Councils fall behind on Care Act reviews

Local authorities in England have fallen short of an expectation that care plans should be reviewed at least once a year under the Care Act, official figures reveal.

Data published today by NHS Digital shows that 55 per cent of people who had been receiving care for at least 12 months did not receive a review during 2015-16. Where reviews had been carried out, around half led to changes in care plans. A third of carers in contact with councils did not receive a review or assessment.

Under the Care Act guidance there is an expectation that reviews take place “no later than every 12 months”.

In May Community Care revealed social work teams were racking up backlogs of reviews due to staff shortages, with some service users waiting up to 18 months to be seen.

A month later, a report by the House of Commons public accounts committee called on the government to consider whether the annual review requirement was creating ‘unnecessary’ costs for local authorities.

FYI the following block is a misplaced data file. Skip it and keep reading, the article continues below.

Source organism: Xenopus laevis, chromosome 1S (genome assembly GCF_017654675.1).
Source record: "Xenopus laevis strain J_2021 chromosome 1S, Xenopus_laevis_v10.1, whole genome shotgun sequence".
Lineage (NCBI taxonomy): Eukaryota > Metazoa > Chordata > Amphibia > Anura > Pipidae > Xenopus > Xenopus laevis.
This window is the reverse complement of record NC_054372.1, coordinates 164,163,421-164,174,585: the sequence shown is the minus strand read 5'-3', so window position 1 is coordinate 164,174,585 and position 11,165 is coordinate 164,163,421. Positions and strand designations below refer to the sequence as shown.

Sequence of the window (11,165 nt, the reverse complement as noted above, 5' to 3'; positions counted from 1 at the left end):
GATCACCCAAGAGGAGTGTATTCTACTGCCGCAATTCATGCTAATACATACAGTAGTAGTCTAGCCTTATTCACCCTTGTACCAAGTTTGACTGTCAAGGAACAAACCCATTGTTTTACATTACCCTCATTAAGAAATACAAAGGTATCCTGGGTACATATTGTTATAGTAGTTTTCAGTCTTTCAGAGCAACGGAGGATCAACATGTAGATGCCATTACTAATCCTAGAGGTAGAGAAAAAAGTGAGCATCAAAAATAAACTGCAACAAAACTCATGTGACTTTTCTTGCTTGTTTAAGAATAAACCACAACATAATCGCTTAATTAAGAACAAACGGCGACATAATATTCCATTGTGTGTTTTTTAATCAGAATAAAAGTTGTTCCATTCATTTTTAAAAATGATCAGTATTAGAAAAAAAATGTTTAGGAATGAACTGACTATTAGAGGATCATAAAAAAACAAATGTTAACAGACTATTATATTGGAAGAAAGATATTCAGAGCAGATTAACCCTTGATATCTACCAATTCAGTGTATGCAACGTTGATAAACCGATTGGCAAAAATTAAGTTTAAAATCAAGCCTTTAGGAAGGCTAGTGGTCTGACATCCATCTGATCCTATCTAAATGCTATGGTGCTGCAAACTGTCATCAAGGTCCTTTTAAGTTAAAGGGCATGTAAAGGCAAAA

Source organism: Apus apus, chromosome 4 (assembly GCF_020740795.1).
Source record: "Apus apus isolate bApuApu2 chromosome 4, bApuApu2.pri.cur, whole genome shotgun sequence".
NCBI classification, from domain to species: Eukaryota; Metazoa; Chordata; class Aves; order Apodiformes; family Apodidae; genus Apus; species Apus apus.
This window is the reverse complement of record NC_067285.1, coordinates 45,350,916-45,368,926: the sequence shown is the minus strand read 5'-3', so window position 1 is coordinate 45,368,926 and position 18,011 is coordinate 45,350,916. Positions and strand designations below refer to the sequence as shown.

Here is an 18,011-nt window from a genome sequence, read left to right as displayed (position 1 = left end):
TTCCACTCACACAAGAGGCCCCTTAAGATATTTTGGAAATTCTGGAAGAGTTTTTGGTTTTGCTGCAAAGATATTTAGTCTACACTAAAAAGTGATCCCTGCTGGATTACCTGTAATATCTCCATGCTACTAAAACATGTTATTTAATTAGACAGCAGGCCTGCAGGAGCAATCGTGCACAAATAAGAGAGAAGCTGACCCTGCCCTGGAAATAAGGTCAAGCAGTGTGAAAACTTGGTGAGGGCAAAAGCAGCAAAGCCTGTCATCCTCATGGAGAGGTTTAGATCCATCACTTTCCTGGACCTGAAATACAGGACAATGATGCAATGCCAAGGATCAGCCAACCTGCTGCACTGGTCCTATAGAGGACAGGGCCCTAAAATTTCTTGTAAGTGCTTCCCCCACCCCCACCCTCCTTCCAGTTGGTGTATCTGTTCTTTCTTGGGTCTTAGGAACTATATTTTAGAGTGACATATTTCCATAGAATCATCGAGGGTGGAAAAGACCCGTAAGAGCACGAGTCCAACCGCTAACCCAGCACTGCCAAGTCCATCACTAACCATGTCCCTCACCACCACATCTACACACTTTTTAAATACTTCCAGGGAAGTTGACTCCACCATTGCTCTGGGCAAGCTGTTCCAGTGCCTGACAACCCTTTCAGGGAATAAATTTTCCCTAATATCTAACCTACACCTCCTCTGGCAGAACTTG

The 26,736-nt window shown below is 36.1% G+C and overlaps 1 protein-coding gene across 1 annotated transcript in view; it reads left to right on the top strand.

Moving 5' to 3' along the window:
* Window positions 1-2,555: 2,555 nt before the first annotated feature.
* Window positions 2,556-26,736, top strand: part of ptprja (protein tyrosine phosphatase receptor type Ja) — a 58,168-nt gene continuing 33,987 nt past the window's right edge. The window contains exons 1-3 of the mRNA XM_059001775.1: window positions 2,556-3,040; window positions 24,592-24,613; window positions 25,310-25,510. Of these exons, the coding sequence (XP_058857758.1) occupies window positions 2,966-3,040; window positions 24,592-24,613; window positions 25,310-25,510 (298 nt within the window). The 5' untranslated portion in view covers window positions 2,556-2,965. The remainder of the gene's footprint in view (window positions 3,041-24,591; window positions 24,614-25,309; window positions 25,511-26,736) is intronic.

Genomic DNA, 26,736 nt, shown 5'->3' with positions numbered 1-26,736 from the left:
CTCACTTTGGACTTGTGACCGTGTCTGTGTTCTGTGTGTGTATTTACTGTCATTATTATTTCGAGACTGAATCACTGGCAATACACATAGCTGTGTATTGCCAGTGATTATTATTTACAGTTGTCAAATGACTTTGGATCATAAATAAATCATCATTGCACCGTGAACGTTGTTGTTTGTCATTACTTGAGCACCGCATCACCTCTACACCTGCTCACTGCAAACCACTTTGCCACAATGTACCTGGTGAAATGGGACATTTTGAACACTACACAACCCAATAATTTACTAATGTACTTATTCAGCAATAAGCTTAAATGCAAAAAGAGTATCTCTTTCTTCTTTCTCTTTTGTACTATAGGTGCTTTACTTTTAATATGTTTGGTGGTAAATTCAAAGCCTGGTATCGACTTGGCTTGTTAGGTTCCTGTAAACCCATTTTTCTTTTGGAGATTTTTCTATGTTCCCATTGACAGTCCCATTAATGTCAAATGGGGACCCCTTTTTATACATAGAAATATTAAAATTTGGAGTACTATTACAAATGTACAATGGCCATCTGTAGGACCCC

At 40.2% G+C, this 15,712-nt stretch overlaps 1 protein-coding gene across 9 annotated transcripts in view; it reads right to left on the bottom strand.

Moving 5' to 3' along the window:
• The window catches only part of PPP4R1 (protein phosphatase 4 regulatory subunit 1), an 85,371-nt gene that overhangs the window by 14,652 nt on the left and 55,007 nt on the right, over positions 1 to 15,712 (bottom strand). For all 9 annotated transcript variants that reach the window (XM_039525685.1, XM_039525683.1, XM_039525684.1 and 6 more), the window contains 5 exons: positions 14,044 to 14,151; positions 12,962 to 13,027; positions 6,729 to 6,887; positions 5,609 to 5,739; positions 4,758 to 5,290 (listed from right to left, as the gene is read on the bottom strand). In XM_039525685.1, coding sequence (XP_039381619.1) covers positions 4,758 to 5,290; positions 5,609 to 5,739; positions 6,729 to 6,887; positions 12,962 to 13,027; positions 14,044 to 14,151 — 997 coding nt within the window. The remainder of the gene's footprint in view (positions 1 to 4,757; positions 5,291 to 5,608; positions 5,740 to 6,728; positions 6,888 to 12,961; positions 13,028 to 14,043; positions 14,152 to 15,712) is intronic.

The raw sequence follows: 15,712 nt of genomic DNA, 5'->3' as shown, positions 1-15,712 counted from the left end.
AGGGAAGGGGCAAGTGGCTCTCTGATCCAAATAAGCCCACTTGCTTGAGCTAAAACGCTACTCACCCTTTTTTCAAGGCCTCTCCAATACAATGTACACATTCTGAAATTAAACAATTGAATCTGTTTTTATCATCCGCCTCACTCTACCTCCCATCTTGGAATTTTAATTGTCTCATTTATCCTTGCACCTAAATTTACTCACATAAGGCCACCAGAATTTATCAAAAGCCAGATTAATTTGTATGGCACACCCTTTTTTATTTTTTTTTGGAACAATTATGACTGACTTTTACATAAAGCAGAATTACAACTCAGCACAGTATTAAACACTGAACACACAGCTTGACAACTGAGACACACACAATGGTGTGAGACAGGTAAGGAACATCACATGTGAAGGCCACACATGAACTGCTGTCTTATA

The NHS Digital publication marks the first official data on local authority performance in the first year of the Care Act, with the legislation coming into force in April 2015. Key findings included:

Campaigners expressed concern that fewer people were accessing care and support and called on ministers to prioritise social care funding in next month’s Autumn Statement.

Vicky McDermott, chair of the Care and Support Alliance, said: “Today’s publication makes sobering reading, showing that fewer people are receiving long-term support despite demographic pressures meaning that more and more people need it.

“Because of a lack of funds, cuts to care budgets mean that vulnerable older people, disabled people and their carers are being forced out of the system.”